Life after euthanasia for bereaved pet carers

The decision to have a pet ‘put to sleep’, to choose euthanasia to end their life, is one of the hardest decisions a pet carer may ever have to make.

Even when an animal is suffering and has no hope of recovery, the decision is rarely as clear cut as you might expect. Will tomorrow be a better day? Is it too soon? Have I left it too late? Will they think I’ve given up on them? Will I be able to be strong for them?

These thoughts are all common.

If you’re faced with this heart-breaking decision, we have a number of pages dedicated to information about euthanasia on The Ralph Site. We’d recommend these if you’re worried about what to expect, whether or not you should be present or the aftercare of your pet.

In this blog, however, we wanted to take a look at life after euthanasia for bereaved pet carers. It might be helpful to know that, whatever your thoughts and feelings, you’re not alone.

Common feelings after euthanasia

Some people experience a strong sense of peace, of having chosen a final kindness for their pet after euthanasia. We often talk about putting an animal ‘out of their misery’ and this can be the case when a pet has been very unwell or badly hurt.

But, for others, euthanasia can raise a whole host of difficult thoughts and feelings that are extremely traumatic for the bereaved pet carer. This is something that comes up a lot in The Ralph Site Facebook group.

Common feelings after euthanasia include:

  • Guilt (“I shouldn’t have given up”, “I should have noticed something was wrong sooner”, “I should have asked for a second opinion”)
  • Worry that it was too soon or too late
  • Repetitive thoughts about the pet being stressed and scared at the end
  • Fear that the pet wanted to live and their trust in us was betrayed
  • Worry that there might have been a different, unexplored avenue of treatment that was overlooked

So often, people worry that if they’d have done something different, their pet might still be alive. In the pain and fog of grief, it can be hard to reflect objectively on the reasons for choosing euthanasia.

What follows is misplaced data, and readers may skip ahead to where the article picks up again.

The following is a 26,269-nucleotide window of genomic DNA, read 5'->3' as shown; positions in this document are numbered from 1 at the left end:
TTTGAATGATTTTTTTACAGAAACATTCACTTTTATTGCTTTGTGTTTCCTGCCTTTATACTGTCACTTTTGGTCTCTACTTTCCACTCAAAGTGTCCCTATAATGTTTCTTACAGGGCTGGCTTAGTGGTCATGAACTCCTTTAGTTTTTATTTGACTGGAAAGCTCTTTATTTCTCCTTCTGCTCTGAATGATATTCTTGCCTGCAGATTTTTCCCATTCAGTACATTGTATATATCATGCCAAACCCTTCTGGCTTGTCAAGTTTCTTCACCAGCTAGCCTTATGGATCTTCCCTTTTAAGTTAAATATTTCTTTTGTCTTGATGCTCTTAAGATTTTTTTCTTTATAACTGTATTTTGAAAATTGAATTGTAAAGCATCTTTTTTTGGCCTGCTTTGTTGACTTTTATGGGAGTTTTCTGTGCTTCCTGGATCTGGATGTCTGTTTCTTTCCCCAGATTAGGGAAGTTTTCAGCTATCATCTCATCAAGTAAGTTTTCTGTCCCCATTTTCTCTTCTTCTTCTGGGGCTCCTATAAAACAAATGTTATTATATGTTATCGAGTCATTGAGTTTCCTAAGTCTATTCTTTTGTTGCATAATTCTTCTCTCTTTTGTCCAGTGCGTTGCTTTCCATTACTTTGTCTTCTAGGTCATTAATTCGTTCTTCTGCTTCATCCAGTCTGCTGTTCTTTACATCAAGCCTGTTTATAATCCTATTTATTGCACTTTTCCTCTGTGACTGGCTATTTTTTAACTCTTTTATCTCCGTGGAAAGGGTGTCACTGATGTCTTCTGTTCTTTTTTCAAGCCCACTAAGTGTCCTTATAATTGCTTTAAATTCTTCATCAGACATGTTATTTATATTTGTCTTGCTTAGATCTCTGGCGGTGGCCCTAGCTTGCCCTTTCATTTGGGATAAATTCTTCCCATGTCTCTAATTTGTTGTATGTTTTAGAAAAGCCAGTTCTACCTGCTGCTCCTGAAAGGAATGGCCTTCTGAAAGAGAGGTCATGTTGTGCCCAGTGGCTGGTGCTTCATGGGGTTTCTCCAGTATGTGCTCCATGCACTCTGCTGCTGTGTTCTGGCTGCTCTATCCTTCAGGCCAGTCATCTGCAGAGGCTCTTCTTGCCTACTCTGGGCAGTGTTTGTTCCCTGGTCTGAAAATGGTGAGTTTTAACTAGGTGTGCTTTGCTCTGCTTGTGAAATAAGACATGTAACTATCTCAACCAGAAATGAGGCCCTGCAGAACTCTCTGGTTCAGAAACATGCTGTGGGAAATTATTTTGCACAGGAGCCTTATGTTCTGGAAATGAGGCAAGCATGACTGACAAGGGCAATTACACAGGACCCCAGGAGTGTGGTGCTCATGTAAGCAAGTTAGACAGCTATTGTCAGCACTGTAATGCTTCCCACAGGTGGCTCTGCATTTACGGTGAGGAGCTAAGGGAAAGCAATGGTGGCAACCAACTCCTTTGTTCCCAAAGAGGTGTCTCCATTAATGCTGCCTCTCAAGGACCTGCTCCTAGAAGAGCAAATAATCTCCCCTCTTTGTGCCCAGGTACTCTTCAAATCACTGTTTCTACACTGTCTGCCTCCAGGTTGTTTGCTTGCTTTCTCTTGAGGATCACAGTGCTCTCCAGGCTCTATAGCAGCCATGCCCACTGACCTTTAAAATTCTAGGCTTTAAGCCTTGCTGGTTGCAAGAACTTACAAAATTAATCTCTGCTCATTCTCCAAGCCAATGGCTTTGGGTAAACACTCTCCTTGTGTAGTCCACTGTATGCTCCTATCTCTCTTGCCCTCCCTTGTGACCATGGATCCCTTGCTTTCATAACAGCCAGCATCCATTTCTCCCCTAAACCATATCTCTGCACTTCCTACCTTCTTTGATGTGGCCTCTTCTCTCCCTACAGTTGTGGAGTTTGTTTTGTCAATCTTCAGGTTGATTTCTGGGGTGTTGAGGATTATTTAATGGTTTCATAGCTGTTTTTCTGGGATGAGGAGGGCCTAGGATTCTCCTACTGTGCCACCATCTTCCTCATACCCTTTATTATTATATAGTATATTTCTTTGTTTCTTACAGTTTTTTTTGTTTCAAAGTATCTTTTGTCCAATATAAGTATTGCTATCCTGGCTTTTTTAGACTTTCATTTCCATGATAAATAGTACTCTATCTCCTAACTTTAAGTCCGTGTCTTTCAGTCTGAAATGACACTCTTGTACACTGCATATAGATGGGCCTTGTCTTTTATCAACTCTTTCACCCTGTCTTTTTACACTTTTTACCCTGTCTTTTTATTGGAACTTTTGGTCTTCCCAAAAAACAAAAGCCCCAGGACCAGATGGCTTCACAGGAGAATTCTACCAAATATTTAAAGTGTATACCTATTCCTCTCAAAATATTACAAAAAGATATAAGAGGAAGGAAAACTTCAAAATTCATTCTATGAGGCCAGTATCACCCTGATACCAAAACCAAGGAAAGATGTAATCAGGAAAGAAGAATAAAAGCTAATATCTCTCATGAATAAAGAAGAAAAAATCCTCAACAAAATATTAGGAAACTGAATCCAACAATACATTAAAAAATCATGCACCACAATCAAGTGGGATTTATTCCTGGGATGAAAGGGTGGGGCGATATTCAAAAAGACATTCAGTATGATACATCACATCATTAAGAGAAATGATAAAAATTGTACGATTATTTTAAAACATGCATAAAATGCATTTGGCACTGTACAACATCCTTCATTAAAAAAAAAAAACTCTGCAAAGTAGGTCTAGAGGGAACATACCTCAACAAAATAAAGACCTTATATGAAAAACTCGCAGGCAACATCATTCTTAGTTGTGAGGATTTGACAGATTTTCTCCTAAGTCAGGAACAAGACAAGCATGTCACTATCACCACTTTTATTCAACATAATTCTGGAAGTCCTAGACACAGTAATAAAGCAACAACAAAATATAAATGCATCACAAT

Also, if your pet became ill or injured unexpectedly, you may feel that you didn’t have time to think about what to do. If you followed your vet’s advice, you may question whether it was the right course of action.

Many people in The Ralph Site Facebook group also talk about replaying their pet’s final moments in their mind over and over again. This can be relentless at first or even for some time afterwards. They can worry that they’ll never be able to remember the good times again.

Every person is different but many of us experience emotional or behavioural responses to having a pet put to sleep.

Other feelings you may find yourself experiencing include:

  • Denial
  • Disorientation
  • Shock
  • Disbelief
  • Anger
  • Regret

Many people talk about feeling like they’re ‘going crazy’ or that they’ll never be the same again. It’s usual too to focus on all the lost moments you will never share with your pet.

You may have a disconnected feeling where you emerge from the moments after your pet has died to find that the world is carrying on with no understanding of what you’ve just lost. This can be even more pronounced with euthanasia.

Grief can affect how we behave. Some people find they can’t move their pet’s possessions – water in a bowl is left to evaporate, blankets in a bed stay tangled from the last sleep, toys are scattered around the house – while other people pack everything away immediately, feeling that they can’t bear the constant reminders of their loved one.

Some people struggle to sleep in the bed without their pet snuggled by their side, while others just want to sleep every day away.

You may feel a compulsion to talk about your pet, to memorialise them or to recount the details of their death as much as possible. Equally, you may find yourself withdrawing from people because you don’t feel anyone can understand your loss.

People may reassure you that euthanasia was the last gift and kindness you had to give your pet but you may feel like it was less of a gift and more of a poison chalice.